What Are the Current VA Disability Compensation Rates for 2019?
The Department of Veterans Affairs provides veterans (VA) disability benefits to former service-members with qualifying service-related medical conditions. These benefits are designed to ensure you can make a living if you are partially or entirely unable to work.
When you apply and get approved for VA service-connected disability benefits, the Department of Veterans Affairs assigns you a disability rating. Your rating is based on how severe the VA believes your condition is. The more compelling the evidence you have that your condition keeps you from working, the higher your rating will probably be. A higher rating means a greater monthly benefit amount.
VA disability ratings range from 0 to 100 percent, in increments of 10 percent. A rating of 0 percent does not entitle you to monthly compensation; however, you are eligible for other benefits, such as healthcare. A rating from 10 to 100 percent qualifies you for monthly compensation.
What Are the 2019 VA Disability Compensation Rates?
The monthly benefit amounts for a single veteran with no children and a disability rating of 10 to 100 percent in 2019 are as follows:
|Combined Disability Rating||2019 VA Compensation Rates|
Can I Receive Additional Benefits for Dependents in My Household?
If your disability rating is 30 percent or higher, you are eligible to receive additional benefits for a spouse, children, or dependent parents. Your benefit amount also increases incrementally for every additional child. Any child who lives with you on a full-time basis and is under the age of 18, or between 18 and 23 but attending school, qualifies for an additional benefit amount. Children between the ages of 18 and 23 who are in school qualify for a higher incremental amount due to the presumed cost of attending school.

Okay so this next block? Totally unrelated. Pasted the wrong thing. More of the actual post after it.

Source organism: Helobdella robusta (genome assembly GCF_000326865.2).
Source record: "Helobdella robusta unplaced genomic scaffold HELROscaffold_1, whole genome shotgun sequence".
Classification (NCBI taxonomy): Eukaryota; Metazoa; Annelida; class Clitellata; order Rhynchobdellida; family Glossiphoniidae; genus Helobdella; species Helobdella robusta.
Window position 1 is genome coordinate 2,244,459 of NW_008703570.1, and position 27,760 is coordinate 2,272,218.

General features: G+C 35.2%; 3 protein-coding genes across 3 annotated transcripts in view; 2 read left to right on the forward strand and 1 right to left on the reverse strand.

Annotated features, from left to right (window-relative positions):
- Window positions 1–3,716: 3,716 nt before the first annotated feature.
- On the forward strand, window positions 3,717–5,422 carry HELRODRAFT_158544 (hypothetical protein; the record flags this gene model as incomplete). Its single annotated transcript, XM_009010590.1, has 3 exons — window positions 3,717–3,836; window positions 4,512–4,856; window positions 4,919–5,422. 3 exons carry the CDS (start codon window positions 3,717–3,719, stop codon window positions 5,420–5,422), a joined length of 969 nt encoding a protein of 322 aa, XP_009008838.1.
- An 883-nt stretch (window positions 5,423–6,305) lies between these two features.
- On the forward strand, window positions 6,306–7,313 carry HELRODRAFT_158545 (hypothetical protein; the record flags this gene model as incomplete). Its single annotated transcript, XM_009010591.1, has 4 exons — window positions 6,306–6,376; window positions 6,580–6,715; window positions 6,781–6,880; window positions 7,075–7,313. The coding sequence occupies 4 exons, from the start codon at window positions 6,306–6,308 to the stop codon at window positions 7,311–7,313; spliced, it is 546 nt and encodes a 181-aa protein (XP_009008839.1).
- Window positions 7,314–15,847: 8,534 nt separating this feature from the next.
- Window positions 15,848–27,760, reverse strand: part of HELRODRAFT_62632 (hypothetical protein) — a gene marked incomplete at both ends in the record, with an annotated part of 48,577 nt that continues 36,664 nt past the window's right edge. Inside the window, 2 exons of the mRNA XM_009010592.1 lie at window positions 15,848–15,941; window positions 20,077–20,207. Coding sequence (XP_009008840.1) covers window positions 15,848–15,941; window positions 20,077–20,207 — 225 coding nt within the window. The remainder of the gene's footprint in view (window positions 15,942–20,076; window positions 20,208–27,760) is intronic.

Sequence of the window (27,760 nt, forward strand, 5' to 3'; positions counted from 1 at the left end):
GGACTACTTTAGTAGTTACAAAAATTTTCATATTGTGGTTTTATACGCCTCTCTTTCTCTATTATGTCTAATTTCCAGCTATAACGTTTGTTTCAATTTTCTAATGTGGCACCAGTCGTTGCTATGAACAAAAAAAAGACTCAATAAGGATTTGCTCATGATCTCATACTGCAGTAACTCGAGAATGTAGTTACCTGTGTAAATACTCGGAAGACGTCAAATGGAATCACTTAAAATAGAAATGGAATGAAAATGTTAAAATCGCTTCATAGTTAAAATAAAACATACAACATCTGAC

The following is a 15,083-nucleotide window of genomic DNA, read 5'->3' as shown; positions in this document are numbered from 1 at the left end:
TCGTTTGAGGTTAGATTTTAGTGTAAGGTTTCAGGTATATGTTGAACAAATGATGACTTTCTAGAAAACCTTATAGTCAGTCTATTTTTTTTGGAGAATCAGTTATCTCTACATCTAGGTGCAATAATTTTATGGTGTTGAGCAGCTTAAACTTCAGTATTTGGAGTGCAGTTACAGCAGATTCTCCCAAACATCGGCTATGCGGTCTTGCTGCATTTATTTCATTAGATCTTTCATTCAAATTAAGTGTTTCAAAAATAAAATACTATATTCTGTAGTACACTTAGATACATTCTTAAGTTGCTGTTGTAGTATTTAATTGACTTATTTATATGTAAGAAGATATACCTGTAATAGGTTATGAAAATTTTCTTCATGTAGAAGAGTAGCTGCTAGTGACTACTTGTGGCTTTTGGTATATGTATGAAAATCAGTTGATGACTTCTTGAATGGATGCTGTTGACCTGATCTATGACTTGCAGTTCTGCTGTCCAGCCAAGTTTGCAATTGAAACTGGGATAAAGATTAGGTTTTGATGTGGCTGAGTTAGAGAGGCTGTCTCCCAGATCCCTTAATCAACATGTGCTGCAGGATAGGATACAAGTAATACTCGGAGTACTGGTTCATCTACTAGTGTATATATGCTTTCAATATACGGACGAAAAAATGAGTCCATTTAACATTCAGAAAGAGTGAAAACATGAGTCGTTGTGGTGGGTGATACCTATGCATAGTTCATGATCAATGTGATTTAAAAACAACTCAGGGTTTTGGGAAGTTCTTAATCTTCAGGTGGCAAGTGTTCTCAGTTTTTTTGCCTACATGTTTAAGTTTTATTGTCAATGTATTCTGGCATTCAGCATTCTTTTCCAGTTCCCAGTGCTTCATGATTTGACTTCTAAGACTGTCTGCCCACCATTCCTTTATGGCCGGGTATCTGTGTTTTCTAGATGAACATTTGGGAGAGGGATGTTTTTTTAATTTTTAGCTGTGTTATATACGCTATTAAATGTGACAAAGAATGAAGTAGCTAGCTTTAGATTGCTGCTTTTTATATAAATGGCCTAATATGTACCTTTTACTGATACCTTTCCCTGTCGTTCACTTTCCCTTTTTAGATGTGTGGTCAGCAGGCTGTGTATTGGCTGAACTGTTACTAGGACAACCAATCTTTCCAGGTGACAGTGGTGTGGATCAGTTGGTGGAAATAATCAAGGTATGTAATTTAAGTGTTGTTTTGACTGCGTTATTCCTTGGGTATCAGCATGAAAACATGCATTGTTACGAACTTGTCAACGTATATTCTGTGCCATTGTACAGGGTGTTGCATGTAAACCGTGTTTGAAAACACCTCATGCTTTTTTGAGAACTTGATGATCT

The VA website features an extensive table in which you can find the exact benefit amount for just about any situation imaginable (e.g., 70 percent rating, one spouse, two dependent parents, one school child over 18, and two children under 18).
If I Think My Rating Is Too Low, Can I Appeal for a Higher One?
Absolutely, you can ask the Department of Veterans Affairs for a higher disability rating. Before you do, though, it is important to understand how the process works and also to know that there are risks involved, especially if you do it without help from Chisholm Chisholm & Kilpatrick LTD.
What risks? Basically, when you request that the VA reconsider your rating, it takes a start-from-scratch approach as opposed to only considering your argument for a higher rating. That means the VA could come back and say that, yes, it is re-rating you — and giving you a lower rating than before. Thus, you should make sure to talk with your doctor — and also, ideally, a lawyer — to make sure your case is solid before asking the Department of Veterans Affairs to reconsider.
The appeals process is often very long and frustrating. Give us a call; consultations are always free and we may be able to help.
For the best chance of a favorable outcome, you will want to attach substantial medical evidence and, preferably, also write a personalized letter to the VA that explains why your rating should be higher and points to evidence in your file to support your argument. We can manage your appeal for you so you can focus on your health and family.
Call 401-331-6300 to Speak with Chisholm Chisholm & Kilpatrick LTD
Still have questions about VA disability ratings and your benefit amount? The Veterans Law attorneys at Chisholm Chisholm & Kilpatrick LTD dedicate their practice solely to representing disabled veterans, and we can help you get the benefits you deserve. Call our office today for a free consultation: 401-331-6300.